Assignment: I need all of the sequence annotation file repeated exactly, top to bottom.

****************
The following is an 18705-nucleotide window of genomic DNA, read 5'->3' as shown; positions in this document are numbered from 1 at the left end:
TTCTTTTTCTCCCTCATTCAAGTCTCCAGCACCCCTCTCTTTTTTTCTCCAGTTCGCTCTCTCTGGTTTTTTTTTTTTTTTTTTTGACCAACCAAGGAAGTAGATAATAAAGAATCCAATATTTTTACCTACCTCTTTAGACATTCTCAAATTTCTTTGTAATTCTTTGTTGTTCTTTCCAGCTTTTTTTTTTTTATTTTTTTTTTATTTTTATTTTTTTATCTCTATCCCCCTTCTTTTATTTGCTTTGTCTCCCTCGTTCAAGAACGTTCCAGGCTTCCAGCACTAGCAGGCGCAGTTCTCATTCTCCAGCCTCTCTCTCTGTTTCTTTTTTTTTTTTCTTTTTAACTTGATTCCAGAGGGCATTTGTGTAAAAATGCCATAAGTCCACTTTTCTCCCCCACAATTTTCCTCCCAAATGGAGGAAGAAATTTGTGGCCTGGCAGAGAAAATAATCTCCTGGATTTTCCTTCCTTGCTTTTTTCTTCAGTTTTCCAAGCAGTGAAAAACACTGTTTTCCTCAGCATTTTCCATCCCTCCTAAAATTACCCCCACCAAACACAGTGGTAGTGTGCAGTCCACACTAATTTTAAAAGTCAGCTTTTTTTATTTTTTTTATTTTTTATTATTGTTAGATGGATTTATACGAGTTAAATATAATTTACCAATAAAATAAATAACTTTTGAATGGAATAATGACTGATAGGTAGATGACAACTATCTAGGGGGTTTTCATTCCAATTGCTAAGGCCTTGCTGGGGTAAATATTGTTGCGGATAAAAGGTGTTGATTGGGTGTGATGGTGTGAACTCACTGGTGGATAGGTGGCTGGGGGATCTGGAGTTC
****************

The following is an 18705-nucleotide window of genomic DNA, read 5'->3' as shown; positions in this document are numbered from 1 at the left end:
TTCTTTTTCTCCCTCATTCAAGTCTCCAGCACCCCTCTCTTTTTTTCTCCAGTTCGCTCTCTCTGGTTTTTTTTTTTTTTTTTTTGACCAACCAAGGAAGTAGATAATAAAGAATCCAATATTTTTACCTACCTCTTTAGACATTCTCAAATTTCTTTGTAATTCTTTGTTGTTCTTTCCAGCTTTTTTTTTTTTATTTTTTTTTTATTTTTATTTTTTTATCTCTATCCCCCTTCTTTTATTTGCTTTGTCTCCCTCGTTCAAGAACGTTCCAGGCTTCCAGCACTAGCAGGCGCAGTTCTCATTCTCCAGCCTCTCTCTCTGTTTCTTTTTTTTTTTTCTTTTTAACTTGATTCCAGAGGGCATTTGTGTAAAAATGCCATAAGTCCACTTTTCTCCCCCACAATTTTCCTCCCAAATGGAGGAAGAAATTTGTGGCCTGGCAGAGAAAATAATCTCCTGGATTTTCCTTCCTTGCTTTTTTCTTCAGTTTTCCAAGCAGTGAAAAACACTGTTTTCCTCAGCATTTTCCATCCCTCCTAAAATTACCCCCACCAAACACAGTGGTAGTGTGCAGTCCACACTAATTTTAAAAGTCAGCTTTTTTTATTTTTTTTATTTTTTATTATTGTTAGATGGATTTATACGAGTTAAATATAATTTACCAATAAAATAAATAACTTTTGAATGGAATAATGACTGATAGGTAGATGACAACTATCTAGGGGGTTTTCATTCCAATTGCTAAGGCCTTGCTGGGGTAAATATTGTTGCGGATAAAAGGTGTTGATTGGGTGTGATGGTGTGAACTCACTGGTGGATAGGTGGCTGGGGGATCTGGAGTTC